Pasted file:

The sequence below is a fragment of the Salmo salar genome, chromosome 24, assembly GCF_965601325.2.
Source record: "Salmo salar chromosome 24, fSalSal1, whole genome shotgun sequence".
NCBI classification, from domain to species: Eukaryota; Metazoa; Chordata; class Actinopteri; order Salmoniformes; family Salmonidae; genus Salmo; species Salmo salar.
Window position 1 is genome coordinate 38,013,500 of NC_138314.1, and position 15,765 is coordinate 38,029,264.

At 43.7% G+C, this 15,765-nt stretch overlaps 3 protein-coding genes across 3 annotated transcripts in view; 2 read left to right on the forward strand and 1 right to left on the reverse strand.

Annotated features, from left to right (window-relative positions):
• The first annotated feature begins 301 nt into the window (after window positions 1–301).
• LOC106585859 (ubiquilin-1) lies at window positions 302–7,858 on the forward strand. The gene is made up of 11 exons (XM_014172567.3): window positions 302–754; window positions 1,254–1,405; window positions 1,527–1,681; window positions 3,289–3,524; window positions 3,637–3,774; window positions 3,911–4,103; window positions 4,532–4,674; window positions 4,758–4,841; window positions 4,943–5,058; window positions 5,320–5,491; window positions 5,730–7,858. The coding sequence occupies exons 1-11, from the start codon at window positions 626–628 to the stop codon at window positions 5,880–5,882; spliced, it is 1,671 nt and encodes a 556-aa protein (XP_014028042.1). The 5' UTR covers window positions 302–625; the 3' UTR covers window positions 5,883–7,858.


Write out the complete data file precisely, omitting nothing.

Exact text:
The sequence below is a fragment of the Salmo salar genome, chromosome 24, assembly GCF_965601325.2.
Source record: "Salmo salar chromosome 24, fSalSal1, whole genome shotgun sequence".
NCBI classification, from domain to species: Eukaryota; Metazoa; Chordata; class Actinopteri; order Salmoniformes; family Salmonidae; genus Salmo; species Salmo salar.
Window position 1 is genome coordinate 38,013,500 of NC_138314.1, and position 15,765 is coordinate 38,029,264.

At 43.7% G+C, this 15,765-nt stretch overlaps 3 protein-coding genes across 3 annotated transcripts in view; 2 read left to right on the forward strand and 1 right to left on the reverse strand.

Annotated features, from left to right (window-relative positions):
• The first annotated feature begins 301 nt into the window (after window positions 1–301).
• LOC106585859 (ubiquilin-1) lies at window positions 302–7,858 on the forward strand. The gene is made up of 11 exons (XM_014172567.3): window positions 302–754; window positions 1,254–1,405; window positions 1,527–1,681; window positions 3,289–3,524; window positions 3,637–3,774; window positions 3,911–4,103; window positions 4,532–4,674; window positions 4,758–4,841; window positions 4,943–5,058; window positions 5,320–5,491; window positions 5,730–7,858. The coding sequence occupies exons 1-11, from the start codon at window positions 626–628 to the stop codon at window positions 5,880–5,882; spliced, it is 1,671 nt and encodes a 556-aa protein (XP_014028042.1). The 5' UTR covers window positions 302–625; the 3' UTR covers window positions 5,883–7,858.